The compromise also clears the way to dip $2 billion into the Rainy Day Fund for water infrastructure projects. A separate constitutional amendment to establish a water fund still needs to be approved by the House. The deal is similar to one Lt. Gov. David Dewhurst announced late Thursday night.
Today marked a breakthrough after a week of tense negotiations over the two-year spending plan. The full House and Senate still need to vote on the plan, and Gov. Rick Perry has to sign off on it.
The Associated Press contributed to this report
May 16th - 8:17 pm
The battle over a final budget plan continued Thursday night. Roads and education funding were major sticking points. Representative Sylvester Turner joined us to talk about where Democrats stand in the latest round of negotiations. Click the image below to hear the full interview, plus updates on the Michael Morton act and political analysis from our Capital Commentators.
May 16th - 5:12 pm
After a debate that focused mainly on minor changes, the House approved a measure to expand the number of charter school licences in Texas and change the way those schools are regulated.
House lawmakers voted 105-34 to approve Senate Bill 2. It would raise the current cap on charter schools from 215 to 275 over time and give the Texas Education Agency more power to close down poorly performing charters. The Senate bill passed last month would have raised the cap to 305 by 2019.
The main point of contention Thursday was an amendment discouraging nepotism, or the hiring of family members regardless of merit. It passed 135-7, but would only apply to charters formed after the law is enacted. Supporters of the amendment say many smaller charters were formed by families and shouldn’t be punished for the actions of a few corrupt actors. Another amendment would have delayed the increase by one year while quality control measures for existing charter schools were implemented. That measure, by Rep. Sylvester Turner, failed by a vote of 52-86.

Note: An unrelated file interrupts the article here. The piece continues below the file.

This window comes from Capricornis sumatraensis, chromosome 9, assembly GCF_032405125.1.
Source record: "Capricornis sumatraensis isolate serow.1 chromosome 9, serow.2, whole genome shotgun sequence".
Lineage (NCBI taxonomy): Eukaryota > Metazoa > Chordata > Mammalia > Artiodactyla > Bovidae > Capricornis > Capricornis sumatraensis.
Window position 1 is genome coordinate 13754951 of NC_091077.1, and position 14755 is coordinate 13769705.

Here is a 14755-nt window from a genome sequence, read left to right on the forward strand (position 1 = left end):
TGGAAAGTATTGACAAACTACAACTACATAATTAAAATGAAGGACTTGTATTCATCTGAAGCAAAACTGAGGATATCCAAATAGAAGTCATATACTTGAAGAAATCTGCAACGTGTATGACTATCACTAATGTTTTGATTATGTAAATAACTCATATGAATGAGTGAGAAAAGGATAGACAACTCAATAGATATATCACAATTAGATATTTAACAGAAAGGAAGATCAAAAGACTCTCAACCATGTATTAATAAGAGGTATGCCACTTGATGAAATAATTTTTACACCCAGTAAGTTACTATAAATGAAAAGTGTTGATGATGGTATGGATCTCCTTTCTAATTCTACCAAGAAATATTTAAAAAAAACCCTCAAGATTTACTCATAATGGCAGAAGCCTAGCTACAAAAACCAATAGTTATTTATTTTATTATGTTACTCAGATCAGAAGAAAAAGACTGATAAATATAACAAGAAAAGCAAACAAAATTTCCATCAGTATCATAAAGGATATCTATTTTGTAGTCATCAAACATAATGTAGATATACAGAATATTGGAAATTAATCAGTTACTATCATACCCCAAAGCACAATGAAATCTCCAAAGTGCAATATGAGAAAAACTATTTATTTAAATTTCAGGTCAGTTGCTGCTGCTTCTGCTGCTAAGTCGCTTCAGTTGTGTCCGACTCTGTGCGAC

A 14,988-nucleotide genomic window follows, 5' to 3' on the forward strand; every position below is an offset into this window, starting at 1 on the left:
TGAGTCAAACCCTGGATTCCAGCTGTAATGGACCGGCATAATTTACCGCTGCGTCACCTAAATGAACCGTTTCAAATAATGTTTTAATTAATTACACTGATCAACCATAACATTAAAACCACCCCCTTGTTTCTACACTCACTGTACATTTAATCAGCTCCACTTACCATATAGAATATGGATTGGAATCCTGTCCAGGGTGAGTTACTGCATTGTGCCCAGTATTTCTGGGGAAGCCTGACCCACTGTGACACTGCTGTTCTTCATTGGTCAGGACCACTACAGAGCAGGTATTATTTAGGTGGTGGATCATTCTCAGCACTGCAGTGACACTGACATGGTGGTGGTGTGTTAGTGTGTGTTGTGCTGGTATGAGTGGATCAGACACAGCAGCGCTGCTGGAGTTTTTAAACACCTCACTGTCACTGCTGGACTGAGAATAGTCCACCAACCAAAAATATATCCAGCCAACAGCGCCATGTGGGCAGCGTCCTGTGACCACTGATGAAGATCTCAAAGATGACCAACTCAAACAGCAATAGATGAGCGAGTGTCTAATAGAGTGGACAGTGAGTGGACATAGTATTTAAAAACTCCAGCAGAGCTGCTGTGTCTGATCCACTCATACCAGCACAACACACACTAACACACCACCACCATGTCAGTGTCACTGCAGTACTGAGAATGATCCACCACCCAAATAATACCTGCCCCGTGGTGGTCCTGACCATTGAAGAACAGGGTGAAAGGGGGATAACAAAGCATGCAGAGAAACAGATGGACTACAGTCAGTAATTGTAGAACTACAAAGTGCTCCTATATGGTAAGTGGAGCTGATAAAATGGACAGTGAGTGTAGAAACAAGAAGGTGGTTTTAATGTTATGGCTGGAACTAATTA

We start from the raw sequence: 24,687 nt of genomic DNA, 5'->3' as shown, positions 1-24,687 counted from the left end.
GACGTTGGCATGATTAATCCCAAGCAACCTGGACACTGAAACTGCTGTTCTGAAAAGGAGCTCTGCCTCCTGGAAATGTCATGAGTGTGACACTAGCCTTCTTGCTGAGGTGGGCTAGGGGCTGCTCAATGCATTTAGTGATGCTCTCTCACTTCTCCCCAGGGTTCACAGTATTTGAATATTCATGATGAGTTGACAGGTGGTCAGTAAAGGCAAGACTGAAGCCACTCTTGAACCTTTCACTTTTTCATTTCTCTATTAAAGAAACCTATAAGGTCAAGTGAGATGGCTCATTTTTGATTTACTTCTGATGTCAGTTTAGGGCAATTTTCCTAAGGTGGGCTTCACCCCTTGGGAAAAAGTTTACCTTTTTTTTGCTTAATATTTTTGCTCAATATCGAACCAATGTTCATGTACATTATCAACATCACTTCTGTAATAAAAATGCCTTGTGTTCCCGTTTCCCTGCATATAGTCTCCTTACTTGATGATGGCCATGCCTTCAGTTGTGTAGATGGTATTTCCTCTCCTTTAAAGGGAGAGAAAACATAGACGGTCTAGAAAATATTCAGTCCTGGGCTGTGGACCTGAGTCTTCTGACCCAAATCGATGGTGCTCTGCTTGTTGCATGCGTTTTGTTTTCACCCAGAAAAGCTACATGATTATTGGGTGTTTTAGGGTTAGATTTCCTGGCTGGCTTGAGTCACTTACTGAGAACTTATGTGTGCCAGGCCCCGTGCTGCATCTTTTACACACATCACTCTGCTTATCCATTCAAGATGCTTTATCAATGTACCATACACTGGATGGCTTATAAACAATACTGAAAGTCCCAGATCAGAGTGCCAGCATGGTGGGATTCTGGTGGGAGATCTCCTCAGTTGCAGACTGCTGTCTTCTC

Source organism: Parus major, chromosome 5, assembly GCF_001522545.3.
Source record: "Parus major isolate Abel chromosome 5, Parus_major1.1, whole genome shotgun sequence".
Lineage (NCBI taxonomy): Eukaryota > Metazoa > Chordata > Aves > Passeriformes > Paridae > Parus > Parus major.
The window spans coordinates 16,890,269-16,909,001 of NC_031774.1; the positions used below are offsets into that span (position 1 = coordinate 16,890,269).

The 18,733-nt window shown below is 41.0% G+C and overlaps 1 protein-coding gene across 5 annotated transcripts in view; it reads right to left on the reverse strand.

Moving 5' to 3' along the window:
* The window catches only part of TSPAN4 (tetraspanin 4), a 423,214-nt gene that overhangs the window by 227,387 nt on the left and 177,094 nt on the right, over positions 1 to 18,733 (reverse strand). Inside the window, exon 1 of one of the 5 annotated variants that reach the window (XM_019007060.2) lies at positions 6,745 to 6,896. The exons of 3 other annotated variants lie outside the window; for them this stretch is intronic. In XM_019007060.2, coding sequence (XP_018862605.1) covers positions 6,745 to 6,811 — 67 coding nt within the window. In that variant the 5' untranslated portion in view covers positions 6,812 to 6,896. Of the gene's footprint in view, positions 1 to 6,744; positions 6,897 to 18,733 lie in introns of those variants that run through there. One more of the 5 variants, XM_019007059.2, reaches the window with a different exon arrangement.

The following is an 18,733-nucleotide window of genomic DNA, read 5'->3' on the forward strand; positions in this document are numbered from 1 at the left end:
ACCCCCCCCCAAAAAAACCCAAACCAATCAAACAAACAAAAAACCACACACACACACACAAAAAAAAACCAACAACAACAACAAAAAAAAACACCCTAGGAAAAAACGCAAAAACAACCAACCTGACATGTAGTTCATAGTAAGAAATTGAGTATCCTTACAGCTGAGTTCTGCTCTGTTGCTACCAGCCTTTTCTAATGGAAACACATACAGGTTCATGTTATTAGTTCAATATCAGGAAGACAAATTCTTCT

Rep. Jimmie Don Aycock, who chairs the House Education Committee, allowed all 20 proposed amendments to be either voted on or withdrawn voluntarily.
The House is expected to give final approval to the bill tomorrow.
May 16th - 3:20 pm
The conservative think tank Texas Public Policy Foundation put out a press release this afternoon regarding the state budget process. The TPPF recognizes that budget conferees have “reached a critical point in the budget process” and is calling for spending restraint, especially in the area of education.
Talmadge Heflin, the director of the TPPF’s Center for Fiscal Policy, disputes the idea that $3.5 billion for education this session isn’t enough to meet the state’s needs, and worries putting more money in this area would hurt the possibility of tax relief legislation. The entire press release is below.
May 16th - 1:42 pm
We may learn more about where the state budget is headed this afternoon. First, Republican Gov. Rick Perry will attend a ceremony at about 2:15 p.m. to sign the Michael Morton Act. It’s possible the governor will also take the opportunity to comment on the budget negotiations that continued this morning. The conference committee tasked with finalizing the budget is meeting at 2 p.m., after which an announcement is expected.